Against All Flags: Wolfgang Staudte

Curated by Olaf Möller

Wolfgang Staudte (1906-1984) is arguably the most widely venerated director of German postwar cinema (besides Helmut Käutner), albeit less for his art than for his political outspokenness – a man of the left shackled to no orthodoxies. Like no other prominent figure of the early Bonn Republic film industry, Staudte attacked the conservative establishment’s black-and-white lies, addressed issues on which others remained silent, and shed light on dark stories of the present as well as the recent past. He did this, in the same way, more or less, as he had done between 1945 and 1956 for DEFA, the main production company of what in 1949 became the German Democratic Republic. There was one key difference between these periods. With Die Mörder sind unter uns (1946), Rotation (1948) and Der Untertan (1951), he was in synch with the communist mainstream, making him the (soon to be founded) nation’s poster boy for the seventh art, while with Rosen für den Staatsanwalt (Roses for the Prosecutor, 1959), Kirmes (1960) and Herrenpartie / Muški izlet (1964), he found himself called Nestbeschmutzer by the other Germany’s rightwing mainstream, its reactionary loudmouths. Staudte was very serious about his politics and certainly wanted to be remembered as a rebel whose world-weary, laconic version of “Fiat iustitia et pereat mundus” (Let justice be done, though the world perish) would be “Cowardice turns every form of government into a dictatorship” (as the commemorative plaque at his birthplace in Saarbrücken has it).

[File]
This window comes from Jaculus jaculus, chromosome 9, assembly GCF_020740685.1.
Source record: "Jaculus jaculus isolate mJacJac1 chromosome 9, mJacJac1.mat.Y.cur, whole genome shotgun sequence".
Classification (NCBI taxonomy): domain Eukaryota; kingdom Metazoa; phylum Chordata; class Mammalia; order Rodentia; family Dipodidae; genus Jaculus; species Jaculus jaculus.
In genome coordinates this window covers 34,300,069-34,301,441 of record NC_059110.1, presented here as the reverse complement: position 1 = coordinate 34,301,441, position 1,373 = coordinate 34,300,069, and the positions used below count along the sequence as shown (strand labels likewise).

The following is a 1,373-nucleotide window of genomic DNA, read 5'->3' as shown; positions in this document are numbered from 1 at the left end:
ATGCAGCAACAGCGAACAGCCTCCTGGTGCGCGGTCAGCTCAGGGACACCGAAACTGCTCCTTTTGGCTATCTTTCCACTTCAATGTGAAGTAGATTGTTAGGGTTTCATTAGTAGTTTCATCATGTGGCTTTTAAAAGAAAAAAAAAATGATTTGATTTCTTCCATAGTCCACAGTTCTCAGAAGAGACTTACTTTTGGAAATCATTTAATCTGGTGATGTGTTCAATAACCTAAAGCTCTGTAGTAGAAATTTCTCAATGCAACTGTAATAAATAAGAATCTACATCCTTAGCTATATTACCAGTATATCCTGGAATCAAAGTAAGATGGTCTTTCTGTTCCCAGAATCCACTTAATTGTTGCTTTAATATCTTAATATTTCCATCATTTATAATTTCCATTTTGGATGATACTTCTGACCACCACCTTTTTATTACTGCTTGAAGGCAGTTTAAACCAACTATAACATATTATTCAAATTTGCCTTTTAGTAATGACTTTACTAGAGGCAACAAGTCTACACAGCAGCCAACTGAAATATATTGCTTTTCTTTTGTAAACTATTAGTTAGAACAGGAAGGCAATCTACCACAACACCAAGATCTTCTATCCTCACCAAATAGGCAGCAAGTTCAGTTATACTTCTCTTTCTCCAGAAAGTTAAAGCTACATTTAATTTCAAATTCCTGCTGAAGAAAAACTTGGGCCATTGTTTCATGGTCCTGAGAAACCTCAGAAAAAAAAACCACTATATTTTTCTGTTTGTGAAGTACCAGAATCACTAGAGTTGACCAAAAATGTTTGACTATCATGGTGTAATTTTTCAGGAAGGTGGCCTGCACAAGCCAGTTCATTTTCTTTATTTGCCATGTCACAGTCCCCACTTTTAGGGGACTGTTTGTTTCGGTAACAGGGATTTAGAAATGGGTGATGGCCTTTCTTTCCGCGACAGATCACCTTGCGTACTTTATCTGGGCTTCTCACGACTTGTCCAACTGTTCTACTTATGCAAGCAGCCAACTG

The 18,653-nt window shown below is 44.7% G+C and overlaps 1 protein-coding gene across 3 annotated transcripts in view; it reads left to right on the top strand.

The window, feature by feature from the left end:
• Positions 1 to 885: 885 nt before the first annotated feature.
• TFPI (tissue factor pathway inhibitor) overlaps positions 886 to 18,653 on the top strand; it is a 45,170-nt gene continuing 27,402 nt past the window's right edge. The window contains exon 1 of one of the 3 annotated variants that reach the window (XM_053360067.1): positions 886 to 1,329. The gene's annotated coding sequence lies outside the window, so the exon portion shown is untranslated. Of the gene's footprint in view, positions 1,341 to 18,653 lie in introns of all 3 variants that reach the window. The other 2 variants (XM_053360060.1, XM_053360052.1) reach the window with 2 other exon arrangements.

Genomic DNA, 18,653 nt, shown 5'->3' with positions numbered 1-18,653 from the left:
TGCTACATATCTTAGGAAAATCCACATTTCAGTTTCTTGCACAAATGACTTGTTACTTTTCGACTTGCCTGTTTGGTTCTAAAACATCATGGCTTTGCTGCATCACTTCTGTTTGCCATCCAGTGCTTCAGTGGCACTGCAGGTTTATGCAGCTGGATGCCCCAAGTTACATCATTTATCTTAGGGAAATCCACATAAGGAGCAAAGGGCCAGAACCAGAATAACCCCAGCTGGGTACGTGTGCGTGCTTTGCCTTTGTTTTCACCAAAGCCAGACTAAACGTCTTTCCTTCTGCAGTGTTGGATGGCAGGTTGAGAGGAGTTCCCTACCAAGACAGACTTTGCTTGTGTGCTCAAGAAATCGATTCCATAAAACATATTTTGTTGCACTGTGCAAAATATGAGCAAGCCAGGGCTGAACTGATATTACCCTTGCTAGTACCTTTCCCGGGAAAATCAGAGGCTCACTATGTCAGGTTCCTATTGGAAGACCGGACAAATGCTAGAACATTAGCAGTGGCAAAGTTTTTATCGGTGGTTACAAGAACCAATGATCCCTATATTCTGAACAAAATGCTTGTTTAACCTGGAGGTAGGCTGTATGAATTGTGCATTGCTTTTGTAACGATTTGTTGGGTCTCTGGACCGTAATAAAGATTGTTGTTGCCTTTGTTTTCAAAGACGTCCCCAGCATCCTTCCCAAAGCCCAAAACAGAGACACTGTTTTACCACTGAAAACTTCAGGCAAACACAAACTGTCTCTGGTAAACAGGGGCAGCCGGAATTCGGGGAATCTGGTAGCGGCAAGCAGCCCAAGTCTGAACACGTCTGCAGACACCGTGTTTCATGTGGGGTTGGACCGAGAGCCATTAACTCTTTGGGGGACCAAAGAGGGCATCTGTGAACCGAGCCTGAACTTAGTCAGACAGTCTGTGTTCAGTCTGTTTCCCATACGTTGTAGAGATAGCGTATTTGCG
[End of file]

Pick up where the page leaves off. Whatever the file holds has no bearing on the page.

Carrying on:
But none of this says anything about Staudte the filmmaker, a director of extraordinary versatility whose finest achievements can be found in works often just superficially discussed, such as the proto-feminist drama Rose Bernd (1957), or the allegorical coming-of-age tale Das Lamm (1964). It also says little about his strengths, which were action, adventure and melodrama, and neither about his weaknesses, which are mainly found in his attempts at political satire. Despite their importance, Der Untertan and Rosen für den Staatsanwalt are loud pasquinades, whose hectoring humour betrays Staudte’s elegance and wit as seen in less well-known films on similar subjects, such as  or Der letzte Zeuge (1960) or Der Snob (1983). It also says little the delight Staudte took in making films – in applying his craft, shaping pertinent ideas with even the humblest materials – which he rarely talked about himself. Staudte may be an even greater filmmaker than he’s commonly given credit for. One just needs to understand what it means to be a citizen-artist, a man for whom being in dialogue with the masses was a duty, a privilege and an honour.

Olaf Möller